'Nested' nanoparticles increase efficiency of drug delivery
that finally allows nanomedicine to fulfil its potential.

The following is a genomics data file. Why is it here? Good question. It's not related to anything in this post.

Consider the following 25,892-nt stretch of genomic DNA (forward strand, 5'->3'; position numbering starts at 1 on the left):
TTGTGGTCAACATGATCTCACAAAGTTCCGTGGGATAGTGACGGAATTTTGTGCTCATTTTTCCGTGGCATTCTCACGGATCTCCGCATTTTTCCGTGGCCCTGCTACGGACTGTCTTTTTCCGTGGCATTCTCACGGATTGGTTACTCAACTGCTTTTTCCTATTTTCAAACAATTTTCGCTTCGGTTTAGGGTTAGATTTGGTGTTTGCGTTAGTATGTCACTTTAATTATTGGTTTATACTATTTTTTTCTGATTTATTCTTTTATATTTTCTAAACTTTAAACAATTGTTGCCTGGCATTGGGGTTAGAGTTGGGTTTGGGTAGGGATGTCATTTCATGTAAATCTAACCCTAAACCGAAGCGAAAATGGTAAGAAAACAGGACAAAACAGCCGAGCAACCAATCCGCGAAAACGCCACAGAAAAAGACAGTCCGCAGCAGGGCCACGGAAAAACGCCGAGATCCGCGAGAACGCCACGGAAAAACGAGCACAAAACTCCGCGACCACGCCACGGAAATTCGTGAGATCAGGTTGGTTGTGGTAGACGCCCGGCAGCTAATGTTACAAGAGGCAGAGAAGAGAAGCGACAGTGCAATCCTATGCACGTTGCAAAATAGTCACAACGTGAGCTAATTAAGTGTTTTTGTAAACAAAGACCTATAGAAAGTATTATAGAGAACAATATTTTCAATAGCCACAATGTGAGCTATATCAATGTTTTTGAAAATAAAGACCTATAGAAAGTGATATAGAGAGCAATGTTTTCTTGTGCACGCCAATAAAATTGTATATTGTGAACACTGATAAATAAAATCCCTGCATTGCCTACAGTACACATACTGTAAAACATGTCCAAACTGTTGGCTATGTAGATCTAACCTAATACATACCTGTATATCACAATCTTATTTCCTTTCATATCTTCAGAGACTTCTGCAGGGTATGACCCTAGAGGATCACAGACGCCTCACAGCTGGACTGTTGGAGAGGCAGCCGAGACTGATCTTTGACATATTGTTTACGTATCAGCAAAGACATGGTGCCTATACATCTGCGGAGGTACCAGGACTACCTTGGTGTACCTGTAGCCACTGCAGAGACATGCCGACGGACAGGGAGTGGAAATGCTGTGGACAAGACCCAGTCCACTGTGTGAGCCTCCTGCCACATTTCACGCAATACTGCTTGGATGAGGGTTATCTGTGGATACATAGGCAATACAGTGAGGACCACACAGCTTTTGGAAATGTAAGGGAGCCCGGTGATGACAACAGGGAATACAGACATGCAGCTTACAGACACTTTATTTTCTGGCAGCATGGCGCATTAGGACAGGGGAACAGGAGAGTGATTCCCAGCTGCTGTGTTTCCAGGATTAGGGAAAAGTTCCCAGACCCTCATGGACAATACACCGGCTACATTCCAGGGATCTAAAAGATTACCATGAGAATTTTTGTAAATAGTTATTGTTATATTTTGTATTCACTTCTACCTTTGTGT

University of Texas researchers believe that by encasing their drugs in a series of nanoparticles they can produce a highly targeted treatment that bypasses the body's immune defences which have typically plagued other nanotechnology therapies. These defences protect the body from foreign bodies that enter the bloodstream, including therapeutic nanoparticles. The different levels of attack include enzymes in the blood corrode the particles and microphage cells that actively attack and destroy the particles and remove them from the bloodstream. The drug must then penetrate the vessel walls to reach deep inside the tumour. These defences are so effective that on average just one out of every 100,000 drug molecules actually end up in the area they were meant to be targeting. In the past it had been difficult to find particles that could both penetrate these "biobarriers" and effectively find and target the correct tumour cells. Mauro Ferrari's multistage delivery system overcomes these defences using a series of nanoparticles, contained one inside the other. As it passes through each barrier the drug sheds a shell to reveal a new particle that is best suited to the next line of immune defence. "We realised that if the barriers are sequential, then the drug delivery must also be sequential," Mauro Ferrari, the lead researcher, told in-PharmaTechnologist.com. "It's multistage, like a spaceship going to the moon that is actually made of many rockets for the different stages of its journey." The "mother ship" that faces the first line of defence takes the form of a mesoporous silicon particle, designed to avoid attack by the microphages and which can withstand enzyme corrosion. "Silicon is fully biodegradable to a rate that can be carefully controlled, and the degradation products are harmless and produced in quantities much lower than the average dietary intake. In addition, we know how to manufacture its size, shape, and charge density to a great variability - as used in the microelectronics industry," explained Ferrari. Because of this, scientists can successfully design the particles so they preferentially fix firmly to the endothelial cells that line the blood vessels surrounding a tumour. The particles may also secrete a toxin that causes the vessel wall to part slightly to allow the particle to permeate further into the tumour itself. Once in their desired position, the silicon particles can release quantum dots or carbon nanotubes - both of which act as contrast agents for imaging applications. The carbon nanotubes can also be stimulated to produce heat, which itself could be used as a therapy. These particles can also be used to deliver other therapeutic agents, to achieve high concentrations within the tumour without needing to increase the actual dosage of the drug. Ferrari is currently investigating the possibility of using the particles to deliver short interfering RNA (siRNA) molecules that could silence messenger RNA within a tumour cell to stop it reproducing. Ferrari presented his research in the March issue of Nature Biotechnology.